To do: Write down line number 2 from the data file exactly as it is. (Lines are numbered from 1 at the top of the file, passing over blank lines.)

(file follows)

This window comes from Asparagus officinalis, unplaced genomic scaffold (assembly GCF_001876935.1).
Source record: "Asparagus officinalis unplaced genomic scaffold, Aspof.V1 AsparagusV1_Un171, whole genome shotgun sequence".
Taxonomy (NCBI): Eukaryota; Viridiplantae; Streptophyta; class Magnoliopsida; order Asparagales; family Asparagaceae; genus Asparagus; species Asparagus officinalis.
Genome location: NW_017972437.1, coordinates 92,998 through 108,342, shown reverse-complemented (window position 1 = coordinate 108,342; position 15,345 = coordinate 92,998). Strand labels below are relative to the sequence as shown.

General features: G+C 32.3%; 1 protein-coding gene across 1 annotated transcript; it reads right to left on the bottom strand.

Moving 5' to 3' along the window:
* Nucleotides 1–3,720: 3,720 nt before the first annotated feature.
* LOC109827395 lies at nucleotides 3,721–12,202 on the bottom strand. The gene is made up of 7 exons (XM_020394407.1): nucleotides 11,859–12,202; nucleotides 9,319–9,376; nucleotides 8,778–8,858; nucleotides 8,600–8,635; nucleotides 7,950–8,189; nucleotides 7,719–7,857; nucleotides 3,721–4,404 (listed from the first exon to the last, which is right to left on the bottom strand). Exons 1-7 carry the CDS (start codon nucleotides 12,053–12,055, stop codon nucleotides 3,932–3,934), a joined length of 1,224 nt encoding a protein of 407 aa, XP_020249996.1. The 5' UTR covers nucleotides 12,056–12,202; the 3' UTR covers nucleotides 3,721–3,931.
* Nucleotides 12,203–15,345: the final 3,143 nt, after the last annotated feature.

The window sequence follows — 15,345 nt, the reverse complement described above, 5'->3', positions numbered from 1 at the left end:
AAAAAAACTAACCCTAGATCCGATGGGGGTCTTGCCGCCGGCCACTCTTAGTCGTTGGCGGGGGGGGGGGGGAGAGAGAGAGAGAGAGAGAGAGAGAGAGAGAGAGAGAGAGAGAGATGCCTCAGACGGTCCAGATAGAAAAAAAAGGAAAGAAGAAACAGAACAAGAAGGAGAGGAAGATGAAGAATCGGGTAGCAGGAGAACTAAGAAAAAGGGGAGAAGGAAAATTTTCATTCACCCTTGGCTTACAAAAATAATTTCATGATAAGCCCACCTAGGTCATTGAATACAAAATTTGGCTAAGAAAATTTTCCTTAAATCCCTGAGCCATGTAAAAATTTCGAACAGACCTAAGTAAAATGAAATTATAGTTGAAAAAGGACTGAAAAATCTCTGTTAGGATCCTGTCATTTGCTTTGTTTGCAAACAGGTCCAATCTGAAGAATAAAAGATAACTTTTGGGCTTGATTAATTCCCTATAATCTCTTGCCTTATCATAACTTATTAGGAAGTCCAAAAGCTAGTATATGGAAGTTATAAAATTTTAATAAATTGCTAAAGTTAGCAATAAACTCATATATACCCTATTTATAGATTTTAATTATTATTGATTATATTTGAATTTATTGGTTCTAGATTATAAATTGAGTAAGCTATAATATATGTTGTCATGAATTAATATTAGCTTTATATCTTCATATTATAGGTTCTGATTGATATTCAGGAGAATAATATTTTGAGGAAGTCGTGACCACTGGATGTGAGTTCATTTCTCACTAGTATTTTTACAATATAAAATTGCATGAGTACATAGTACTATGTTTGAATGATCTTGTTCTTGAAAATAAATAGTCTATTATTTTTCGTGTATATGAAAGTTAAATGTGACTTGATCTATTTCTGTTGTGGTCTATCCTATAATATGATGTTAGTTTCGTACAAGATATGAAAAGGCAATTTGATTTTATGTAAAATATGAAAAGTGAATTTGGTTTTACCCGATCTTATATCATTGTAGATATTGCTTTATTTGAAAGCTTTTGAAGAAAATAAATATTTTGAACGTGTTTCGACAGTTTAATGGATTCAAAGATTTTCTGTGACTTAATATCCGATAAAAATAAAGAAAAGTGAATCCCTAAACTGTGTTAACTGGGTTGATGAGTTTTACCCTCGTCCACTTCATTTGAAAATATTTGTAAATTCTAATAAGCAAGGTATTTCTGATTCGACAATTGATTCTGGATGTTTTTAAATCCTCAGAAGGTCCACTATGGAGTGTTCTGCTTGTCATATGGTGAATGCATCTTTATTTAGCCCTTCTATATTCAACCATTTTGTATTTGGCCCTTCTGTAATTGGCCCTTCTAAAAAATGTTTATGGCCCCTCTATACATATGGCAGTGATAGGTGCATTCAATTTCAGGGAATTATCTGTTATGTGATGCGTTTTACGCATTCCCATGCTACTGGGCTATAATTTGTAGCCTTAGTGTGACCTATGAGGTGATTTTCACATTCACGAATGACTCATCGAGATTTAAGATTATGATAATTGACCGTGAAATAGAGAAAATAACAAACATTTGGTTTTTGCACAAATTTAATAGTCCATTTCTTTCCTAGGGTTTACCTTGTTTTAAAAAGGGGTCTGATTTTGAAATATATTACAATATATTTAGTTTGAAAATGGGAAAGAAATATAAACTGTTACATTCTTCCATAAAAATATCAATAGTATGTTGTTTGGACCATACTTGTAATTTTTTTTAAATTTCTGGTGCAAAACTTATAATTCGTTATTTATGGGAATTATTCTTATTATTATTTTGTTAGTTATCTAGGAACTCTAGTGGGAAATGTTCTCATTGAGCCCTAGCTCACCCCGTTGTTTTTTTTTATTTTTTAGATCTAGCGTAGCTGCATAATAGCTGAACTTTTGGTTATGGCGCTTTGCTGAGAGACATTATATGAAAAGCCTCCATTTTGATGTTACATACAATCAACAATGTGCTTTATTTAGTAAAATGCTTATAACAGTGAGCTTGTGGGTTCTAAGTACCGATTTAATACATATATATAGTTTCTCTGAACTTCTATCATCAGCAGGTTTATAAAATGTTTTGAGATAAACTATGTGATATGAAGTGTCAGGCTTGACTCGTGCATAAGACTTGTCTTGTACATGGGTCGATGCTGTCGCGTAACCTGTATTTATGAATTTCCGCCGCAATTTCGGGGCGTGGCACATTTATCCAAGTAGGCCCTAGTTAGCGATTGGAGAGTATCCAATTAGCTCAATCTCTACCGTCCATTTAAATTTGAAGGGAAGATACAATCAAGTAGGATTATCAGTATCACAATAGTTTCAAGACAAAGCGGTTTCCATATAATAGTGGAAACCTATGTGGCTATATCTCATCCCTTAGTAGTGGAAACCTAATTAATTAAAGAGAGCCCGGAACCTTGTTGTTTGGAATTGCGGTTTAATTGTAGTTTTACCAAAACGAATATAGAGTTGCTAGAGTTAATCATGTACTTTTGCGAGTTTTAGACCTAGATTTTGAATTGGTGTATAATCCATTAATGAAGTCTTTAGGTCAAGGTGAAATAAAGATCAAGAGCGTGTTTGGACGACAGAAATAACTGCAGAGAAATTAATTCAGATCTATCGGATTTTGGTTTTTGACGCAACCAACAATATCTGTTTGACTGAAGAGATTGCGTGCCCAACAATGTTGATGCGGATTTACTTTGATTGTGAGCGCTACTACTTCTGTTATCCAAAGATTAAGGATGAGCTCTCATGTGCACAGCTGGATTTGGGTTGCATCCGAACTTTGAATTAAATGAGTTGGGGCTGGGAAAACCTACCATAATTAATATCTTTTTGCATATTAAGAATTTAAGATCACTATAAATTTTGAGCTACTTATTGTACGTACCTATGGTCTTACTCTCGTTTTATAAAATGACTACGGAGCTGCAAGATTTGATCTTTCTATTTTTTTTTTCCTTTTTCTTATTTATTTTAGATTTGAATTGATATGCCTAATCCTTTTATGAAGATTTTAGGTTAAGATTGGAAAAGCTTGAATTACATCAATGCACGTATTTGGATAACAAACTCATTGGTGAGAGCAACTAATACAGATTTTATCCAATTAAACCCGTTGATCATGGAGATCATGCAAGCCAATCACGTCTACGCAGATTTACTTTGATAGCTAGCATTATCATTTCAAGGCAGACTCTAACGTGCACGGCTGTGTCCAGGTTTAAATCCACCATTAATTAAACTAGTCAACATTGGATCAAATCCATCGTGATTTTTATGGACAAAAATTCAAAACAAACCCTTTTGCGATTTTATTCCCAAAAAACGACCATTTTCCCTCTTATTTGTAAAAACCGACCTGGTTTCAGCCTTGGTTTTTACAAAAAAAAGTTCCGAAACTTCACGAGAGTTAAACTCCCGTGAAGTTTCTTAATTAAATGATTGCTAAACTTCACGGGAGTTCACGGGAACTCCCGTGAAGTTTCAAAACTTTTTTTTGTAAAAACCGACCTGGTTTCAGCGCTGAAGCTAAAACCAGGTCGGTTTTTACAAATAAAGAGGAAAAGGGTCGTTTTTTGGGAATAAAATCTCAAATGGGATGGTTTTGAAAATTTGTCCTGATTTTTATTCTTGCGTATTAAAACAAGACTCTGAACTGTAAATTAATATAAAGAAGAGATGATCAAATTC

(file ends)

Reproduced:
Source record: "Asparagus officinalis unplaced genomic scaffold, Aspof.V1 AsparagusV1_Un171, whole genome shotgun sequence".